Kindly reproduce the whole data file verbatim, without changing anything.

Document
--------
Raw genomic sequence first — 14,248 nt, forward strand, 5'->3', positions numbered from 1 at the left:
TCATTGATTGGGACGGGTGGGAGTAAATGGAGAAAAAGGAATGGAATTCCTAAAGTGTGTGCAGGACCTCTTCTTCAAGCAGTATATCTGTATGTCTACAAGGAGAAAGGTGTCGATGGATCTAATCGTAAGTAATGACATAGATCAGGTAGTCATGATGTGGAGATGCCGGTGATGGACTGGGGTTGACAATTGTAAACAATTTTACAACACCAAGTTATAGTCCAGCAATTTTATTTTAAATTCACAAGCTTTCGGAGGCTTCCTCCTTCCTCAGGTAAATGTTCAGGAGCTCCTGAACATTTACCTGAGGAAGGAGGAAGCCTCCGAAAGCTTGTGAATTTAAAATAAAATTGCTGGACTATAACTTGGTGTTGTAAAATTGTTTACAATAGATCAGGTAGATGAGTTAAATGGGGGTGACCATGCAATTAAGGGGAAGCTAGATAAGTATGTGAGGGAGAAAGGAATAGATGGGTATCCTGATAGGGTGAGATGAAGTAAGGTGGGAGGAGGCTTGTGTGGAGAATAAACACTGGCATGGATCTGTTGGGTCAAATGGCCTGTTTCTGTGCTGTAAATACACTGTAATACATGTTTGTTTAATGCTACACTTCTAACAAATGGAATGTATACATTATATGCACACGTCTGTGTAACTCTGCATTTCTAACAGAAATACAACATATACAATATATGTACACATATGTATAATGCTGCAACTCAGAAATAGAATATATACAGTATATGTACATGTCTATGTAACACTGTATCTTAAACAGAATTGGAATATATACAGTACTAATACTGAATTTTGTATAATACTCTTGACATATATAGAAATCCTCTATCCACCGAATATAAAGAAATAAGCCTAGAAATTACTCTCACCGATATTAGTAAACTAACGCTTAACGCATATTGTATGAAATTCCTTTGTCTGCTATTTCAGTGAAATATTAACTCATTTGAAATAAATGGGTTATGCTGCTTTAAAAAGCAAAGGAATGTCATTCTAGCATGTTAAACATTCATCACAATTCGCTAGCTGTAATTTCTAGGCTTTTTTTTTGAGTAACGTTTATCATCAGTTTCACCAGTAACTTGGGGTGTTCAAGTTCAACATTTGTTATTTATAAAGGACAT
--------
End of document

Raw genomic sequence first — 14,248 nt, forward strand, 5'->3', positions numbered from 1 at the left:
TCATTGATTGGGACGGGTGGGAGTAAATGGAGAAAAAGGAATGGAATTCCTAAAGTGTGTGCAGGACCTCTTCTTCAAGCAGTATATCTGTATGTCTACAAGGAGAAAGGTGTCGATGGATCTAATCGTAAGTAATGACATAGATCAGGTAGTCATGATGTGGAGATGCCGGTGATGGACTGGGGTTGACAATTGTAAACAATTTTACAACACCAAGTTATAGTCCAGCAATTTTATTTTAAATTCACAAGCTTTCGGAGGCTTCCTCCTTCCTCAGGTAAATGTTCAGGAGCTCCTGAACATTTACCTGAGGAAGGAGGAAGCCTCCGAAAGCTTGTGAATTTAAAATAAAATTGCTGGACTATAACTTGGTGTTGTAAAATTGTTTACAATAGATCAGGTAGATGAGTTAAATGGGGGTGACCATGCAATTAAGGGGAAGCTAGATAAGTATGTGAGGGAGAAAGGAATAGATGGGTATCCTGATAGGGTGAGATGAAGTAAGGTGGGAGGAGGCTTGTGTGGAGAATAAACACTGGCATGGATCTGTTGGGTCAAATGGCCTGTTTCTGTGCTGTAAATACACTGTAATACATGTTTGTTTAATGCTACACTTCTAACAAATGGAATGTATACATTATATGCACACGTCTGTGTAACTCTGCATTTCTAACAGAAATACAACATATACAATATATGTACACATATGTATAATGCTGCAACTCAGAAATAGAATATATACAGTATATGTACATGTCTATGTAACACTGTATCTTAAACAGAATTGGAATATATACAGTACTAATACTGAATTTTGTATAATACTCTTGACATATATAGAAATCCTCTATCCACCGAATATAAAGAAATAAGCCTAGAAATTACTCTCACCGATATTAGTAAACTAACGCTTAACGCATATTGTATGAAATTCCTTTGTCTGCTATTTCAGTGAAATATTAACTCATTTGAAATAAATGGGTTATGCTGCTTTAAAAAGCAAAGGAATGTCATTCTAGCATGTTAAACATTCATCACAATTCGCTAGCTGTAATTTCTAGGCTTTTTTTTTGAGTAACGTTTATCATCAGTTTCACCAGTAACTTGGGGTGTTCAAGTTCAACATTTGTTATTTATAAAGGACAT